Modi Faces Bigger Threat from Wily Civil Servants Than Political Opponents
It was a missive, totally un-Modi like, since Narendra Modi has won India and taken full control of BJP through trusted and tested aide Amit Shah. But the citadel that awaits to be stormed is the Delhi-based phalanx of babus, who he is yet to Modify. Last weekend, when the PMO issued a 19-point code of conduct after almost 30 years for India’s steel-framed bureaucracy, it was seen as a warning. Modi is perhaps the first PM who has refrained from mass-scale transfers of senior officials. He surprised his colleagues by deciding to give a six-month extension to Cabinet Secretary Ajit Seth, whose only virtue is his invisibility. Modi has retained all key secretaries in finance, defence, HRD, home and external affairs. He enforced the principle of continuity in the bureaucracy even though some mandarins were UPA loyalists. It is clear that Modi wants to govern through bureaucracy. He has taken over from Manmohan but the Modi government is yet to acquire a shape.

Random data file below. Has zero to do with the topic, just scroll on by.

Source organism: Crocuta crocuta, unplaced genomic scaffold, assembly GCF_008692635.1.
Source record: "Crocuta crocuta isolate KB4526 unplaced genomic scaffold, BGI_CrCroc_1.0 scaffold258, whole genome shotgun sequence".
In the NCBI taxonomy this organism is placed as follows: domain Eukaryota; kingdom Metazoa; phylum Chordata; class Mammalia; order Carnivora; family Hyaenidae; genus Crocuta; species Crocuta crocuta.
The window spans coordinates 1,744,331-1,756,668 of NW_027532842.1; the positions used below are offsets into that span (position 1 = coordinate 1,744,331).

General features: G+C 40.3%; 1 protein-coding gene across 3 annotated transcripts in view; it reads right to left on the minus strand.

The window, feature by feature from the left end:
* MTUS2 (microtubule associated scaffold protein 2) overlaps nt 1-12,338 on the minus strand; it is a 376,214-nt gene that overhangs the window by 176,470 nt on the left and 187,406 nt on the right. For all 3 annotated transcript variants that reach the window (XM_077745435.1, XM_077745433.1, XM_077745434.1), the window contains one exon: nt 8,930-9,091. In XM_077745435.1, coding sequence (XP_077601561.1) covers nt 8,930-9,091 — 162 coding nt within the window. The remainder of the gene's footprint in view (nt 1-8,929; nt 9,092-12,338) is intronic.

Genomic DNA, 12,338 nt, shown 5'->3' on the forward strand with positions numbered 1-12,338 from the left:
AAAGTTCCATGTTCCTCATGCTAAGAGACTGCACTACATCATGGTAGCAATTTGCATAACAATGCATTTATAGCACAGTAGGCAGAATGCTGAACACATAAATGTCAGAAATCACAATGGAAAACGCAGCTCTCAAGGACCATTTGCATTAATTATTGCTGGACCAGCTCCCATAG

The Indian Civil Services is one of the country’s most powerful institutions. A relic of the Raj, it ensured that politicians would never take any initiative without making babus either partners in power or beneficiaries of the system. The over 20,000-member club of All India Services officers comprising IAS, IFS, IRS, IR&AS, IPS etc. are the unelected rulers of India. They get automatic promotions, perks and salaries and create lucrative post-retirement facilities, which even politicians have failed to do for themselves. When Modi advised bureaucrats to be neutral, efficient and honest, it was like telling a tiger to stop hunting. Insiders say there are enough checks on the civil services in place, without the need for new directives. Even the official code of conduct provides summary dismissal of officials found engaging in political activity. They can be sent to jail if guilty of corruption. In one instance, Yashpal Kapoor, the then private secretary to PM Indira Gandhi, acted as an election agent for her. Mrs Gandhi lost her poll petition because she used a government official for election purposes. Rarely is a senior official transferred due to his or her inability to perform duties correctly, because the steel frame hasn’t allowed any accountability matrix for the bureaucracy. Babus can only be moved out if they fail to do the bidding of their political masters.